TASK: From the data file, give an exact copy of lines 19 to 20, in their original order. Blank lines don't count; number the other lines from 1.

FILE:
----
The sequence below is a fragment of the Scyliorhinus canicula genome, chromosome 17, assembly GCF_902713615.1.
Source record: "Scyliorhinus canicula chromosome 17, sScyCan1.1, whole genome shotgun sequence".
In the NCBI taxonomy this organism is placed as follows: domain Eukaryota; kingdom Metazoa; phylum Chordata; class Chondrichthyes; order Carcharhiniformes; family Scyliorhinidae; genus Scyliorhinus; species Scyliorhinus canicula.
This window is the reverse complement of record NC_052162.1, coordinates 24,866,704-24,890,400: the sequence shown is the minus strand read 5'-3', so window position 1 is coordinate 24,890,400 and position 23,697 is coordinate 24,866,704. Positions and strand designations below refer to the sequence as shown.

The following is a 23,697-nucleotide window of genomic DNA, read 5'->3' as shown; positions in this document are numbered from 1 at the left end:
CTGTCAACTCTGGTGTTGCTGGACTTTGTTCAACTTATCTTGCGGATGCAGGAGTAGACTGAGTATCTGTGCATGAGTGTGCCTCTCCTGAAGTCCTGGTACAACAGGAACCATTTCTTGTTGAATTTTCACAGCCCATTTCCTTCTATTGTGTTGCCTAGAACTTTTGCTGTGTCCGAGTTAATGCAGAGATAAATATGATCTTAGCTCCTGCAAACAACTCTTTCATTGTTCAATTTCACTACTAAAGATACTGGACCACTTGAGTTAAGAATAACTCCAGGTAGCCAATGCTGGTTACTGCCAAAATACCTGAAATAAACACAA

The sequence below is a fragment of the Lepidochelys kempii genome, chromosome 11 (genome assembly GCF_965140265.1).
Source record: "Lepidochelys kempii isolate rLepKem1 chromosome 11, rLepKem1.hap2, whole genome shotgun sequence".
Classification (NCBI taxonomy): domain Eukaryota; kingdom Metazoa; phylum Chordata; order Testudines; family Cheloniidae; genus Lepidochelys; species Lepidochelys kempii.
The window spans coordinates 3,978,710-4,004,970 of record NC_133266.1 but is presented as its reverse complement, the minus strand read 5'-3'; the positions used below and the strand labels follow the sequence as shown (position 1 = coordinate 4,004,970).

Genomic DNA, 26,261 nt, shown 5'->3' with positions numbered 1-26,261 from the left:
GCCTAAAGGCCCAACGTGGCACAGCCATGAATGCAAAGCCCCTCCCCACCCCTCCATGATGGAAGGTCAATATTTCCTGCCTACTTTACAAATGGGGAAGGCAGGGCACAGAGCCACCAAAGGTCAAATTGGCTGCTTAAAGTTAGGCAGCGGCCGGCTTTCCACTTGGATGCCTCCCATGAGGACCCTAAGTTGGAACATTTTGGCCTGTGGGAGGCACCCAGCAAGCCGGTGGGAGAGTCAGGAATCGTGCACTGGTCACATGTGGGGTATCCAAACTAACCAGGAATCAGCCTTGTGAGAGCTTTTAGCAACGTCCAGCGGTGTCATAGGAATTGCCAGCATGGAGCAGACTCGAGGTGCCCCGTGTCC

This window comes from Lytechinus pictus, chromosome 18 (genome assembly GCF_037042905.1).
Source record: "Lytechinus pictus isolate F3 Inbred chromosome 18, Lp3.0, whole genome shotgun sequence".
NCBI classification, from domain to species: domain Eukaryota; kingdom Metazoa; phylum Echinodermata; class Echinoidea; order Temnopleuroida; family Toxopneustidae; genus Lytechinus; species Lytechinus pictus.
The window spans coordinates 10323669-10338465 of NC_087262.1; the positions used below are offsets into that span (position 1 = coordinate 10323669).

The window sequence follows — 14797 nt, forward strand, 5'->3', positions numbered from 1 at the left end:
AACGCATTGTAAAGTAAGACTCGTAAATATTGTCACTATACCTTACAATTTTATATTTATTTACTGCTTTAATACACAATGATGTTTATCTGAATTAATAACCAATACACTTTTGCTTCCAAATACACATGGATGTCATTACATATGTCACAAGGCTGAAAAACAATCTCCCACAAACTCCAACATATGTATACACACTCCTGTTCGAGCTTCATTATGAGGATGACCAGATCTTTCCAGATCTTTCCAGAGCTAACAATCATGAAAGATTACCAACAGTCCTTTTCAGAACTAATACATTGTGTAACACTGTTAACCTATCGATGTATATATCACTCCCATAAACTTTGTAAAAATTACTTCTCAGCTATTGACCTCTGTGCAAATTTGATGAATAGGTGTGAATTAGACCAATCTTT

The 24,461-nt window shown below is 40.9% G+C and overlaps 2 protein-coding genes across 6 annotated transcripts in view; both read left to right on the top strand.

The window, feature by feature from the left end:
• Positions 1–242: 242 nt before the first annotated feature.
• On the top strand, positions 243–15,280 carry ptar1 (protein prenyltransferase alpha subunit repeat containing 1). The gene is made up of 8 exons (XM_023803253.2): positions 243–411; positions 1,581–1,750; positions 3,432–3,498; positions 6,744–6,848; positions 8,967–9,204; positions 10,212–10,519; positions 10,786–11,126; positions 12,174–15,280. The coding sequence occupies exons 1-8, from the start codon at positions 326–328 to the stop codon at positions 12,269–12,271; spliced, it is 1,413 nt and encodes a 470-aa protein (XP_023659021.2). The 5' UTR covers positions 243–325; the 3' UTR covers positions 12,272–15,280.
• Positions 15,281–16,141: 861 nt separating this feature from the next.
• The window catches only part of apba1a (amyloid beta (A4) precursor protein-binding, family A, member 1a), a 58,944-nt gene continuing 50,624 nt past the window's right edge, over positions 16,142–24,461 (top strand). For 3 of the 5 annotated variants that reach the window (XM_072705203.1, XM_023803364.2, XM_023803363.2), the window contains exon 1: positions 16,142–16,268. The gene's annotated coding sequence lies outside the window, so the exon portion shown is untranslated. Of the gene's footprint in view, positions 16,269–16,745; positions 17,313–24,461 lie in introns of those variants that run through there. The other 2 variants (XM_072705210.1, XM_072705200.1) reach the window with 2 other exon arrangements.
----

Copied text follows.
The 24,461-nt window shown below is 40.9% G+C and overlaps 2 protein-coding genes across 6 annotated transcripts in view; both read left to right on the top strand.

The window, feature by feature from the left end: